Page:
The University Record, April 9, 1996

U-M, GEO scheduled for state mediation tomorrow

The University's bargaining team and representatives of the Graduate Employees Organization (GEO) had not reached an agreement at Record press time despite numerous negotiating sessions last week. GEO members had earlier voted in support of a work stoppage that was scheduled to begin yesterday (April 8) and continue through today.

Although the number of issues had been reduced significantly by the end of last week, spokespersons for the University said that they did not expect significant progress to be made before state mediation was scheduled to begin. A state mediator w ill begin meeting with GEO and the U-M bargaining team tomorrow (April 10).

According to a fact sheet released Friday, salaries and benefits paid to teaching assistants (TAs) cost the University approximately $34,000,000 in 1995-96. That figure includes full tuition waivers that are granted to TAs with a 25 percent or gr eater appointment. A partial tuition waiver is granted to TAs with less than a 25 percent appointment.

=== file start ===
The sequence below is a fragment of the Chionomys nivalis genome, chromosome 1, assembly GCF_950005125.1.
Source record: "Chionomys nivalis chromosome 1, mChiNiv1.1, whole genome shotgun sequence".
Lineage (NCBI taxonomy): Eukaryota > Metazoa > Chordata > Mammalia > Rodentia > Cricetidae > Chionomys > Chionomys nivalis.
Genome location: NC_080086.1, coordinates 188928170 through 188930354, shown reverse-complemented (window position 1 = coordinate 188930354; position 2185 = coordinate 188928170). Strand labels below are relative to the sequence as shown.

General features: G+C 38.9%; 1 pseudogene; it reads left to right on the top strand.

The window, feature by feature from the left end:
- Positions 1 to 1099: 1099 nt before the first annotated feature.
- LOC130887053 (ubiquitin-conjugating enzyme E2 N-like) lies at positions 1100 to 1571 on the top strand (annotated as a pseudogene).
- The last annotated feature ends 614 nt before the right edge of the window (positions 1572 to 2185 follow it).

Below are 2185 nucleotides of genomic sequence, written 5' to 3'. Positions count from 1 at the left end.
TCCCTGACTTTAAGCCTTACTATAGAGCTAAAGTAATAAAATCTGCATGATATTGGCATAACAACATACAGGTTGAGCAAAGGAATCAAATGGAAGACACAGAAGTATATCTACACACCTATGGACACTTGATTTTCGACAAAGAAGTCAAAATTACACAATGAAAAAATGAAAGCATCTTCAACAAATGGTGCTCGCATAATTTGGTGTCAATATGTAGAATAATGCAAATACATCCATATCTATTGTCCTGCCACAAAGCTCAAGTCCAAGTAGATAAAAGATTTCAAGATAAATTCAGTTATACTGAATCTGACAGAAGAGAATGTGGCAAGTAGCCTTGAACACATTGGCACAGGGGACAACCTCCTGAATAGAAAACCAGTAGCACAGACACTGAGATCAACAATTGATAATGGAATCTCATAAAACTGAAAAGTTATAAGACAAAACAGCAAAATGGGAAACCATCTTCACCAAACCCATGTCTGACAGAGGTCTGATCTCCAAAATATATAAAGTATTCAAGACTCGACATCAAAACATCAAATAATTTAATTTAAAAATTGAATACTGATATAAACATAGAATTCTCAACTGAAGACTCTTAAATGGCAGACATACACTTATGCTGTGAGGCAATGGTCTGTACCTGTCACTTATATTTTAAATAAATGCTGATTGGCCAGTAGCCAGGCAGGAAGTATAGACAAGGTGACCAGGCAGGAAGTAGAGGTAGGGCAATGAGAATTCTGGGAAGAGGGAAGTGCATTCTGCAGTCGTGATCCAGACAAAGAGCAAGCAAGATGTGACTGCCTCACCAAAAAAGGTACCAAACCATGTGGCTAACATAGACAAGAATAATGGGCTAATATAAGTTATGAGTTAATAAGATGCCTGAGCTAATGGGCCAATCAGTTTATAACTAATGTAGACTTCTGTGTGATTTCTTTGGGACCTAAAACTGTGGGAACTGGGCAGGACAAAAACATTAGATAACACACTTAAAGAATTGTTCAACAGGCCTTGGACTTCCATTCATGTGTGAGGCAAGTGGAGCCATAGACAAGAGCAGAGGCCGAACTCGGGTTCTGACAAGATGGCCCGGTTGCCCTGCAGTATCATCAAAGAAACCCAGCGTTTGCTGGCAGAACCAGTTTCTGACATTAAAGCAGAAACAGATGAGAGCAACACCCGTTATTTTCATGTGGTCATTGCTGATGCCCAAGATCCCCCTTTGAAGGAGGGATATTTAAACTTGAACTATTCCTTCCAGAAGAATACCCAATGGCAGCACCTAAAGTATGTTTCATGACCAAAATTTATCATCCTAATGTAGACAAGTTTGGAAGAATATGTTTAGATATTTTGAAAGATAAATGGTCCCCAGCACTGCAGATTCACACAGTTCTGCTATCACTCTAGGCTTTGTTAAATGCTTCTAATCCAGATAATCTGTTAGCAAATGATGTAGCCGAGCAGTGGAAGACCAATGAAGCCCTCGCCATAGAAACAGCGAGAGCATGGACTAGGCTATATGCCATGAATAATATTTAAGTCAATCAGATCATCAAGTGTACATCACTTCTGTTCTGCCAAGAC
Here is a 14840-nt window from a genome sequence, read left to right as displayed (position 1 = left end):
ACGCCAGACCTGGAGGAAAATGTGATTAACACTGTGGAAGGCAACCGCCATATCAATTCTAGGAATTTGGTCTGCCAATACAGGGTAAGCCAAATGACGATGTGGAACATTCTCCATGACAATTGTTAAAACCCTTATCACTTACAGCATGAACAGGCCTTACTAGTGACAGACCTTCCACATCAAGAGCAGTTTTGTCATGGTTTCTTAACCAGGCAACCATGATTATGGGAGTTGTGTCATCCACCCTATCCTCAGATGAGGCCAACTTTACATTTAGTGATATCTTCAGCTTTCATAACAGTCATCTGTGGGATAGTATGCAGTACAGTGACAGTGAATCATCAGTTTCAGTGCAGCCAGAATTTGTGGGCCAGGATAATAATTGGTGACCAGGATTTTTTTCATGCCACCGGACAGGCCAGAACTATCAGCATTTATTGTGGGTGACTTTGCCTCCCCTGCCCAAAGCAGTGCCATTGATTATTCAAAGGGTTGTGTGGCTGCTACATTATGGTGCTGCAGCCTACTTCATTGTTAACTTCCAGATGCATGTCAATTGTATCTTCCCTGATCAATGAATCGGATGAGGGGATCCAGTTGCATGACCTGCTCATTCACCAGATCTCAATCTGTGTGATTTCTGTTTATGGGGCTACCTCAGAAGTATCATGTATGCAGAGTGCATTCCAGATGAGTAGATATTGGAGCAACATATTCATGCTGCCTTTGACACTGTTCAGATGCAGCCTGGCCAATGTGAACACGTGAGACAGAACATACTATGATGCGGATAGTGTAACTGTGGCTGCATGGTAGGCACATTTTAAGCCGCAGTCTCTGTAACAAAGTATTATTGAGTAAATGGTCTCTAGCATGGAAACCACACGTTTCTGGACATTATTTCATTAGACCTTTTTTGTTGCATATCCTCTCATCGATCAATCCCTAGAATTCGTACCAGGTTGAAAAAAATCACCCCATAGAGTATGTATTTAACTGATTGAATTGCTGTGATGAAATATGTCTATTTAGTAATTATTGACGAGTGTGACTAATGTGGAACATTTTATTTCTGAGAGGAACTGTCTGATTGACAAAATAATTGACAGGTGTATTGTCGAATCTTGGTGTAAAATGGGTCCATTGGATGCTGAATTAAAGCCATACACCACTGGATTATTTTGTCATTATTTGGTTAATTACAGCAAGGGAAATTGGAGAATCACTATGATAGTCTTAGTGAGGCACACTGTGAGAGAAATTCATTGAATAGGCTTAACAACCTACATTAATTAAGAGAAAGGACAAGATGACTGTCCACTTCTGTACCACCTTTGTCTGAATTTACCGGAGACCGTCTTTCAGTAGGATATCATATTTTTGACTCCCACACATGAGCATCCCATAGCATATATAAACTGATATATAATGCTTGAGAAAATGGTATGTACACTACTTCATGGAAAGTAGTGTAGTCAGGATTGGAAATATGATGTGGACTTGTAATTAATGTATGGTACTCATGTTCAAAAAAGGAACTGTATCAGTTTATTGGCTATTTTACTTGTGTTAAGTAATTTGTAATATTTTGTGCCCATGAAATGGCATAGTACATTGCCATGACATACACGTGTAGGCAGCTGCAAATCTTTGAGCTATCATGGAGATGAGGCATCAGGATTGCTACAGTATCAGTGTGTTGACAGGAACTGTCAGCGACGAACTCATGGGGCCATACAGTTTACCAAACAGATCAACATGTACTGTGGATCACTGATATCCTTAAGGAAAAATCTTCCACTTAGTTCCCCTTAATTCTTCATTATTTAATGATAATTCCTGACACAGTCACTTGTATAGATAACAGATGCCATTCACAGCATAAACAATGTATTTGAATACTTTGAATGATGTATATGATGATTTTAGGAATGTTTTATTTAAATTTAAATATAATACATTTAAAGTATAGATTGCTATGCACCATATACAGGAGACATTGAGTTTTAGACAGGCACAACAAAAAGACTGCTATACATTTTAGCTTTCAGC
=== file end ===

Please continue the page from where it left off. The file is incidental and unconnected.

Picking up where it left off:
Provost J. Bernard Machen sent a memo to all University faculty, graduate student teaching assistant and graduate stu dent staff assistants last week stating that the University felt a walkout at this time of the year would "be a hardship on students at such a late date in the term." He also stated that it is "the responsibility of all University of Michi gan employees to perform their assigned teaching responsibilities" and that failure to teach classes as assigned could "result in lost compensation." Machen also urged instructors not to reschedule classes at off-campus location or at irre gular hours and said he hoped an agreement could be reached without the threatened work stoppage.

Approximately 75 percent of TAs are appointed to their positions in the College of Literature, Science and the Arts (LS&A). LS&A Dean Edie Goldenberg last week at the LS&A faculty meeting echoed Machen's position, saying that she expected "our instructional staff to meet with their classes at their normal time and place."

Representatives from the 1,800-member union and the University's seven-member bargaining team have been meeting since October.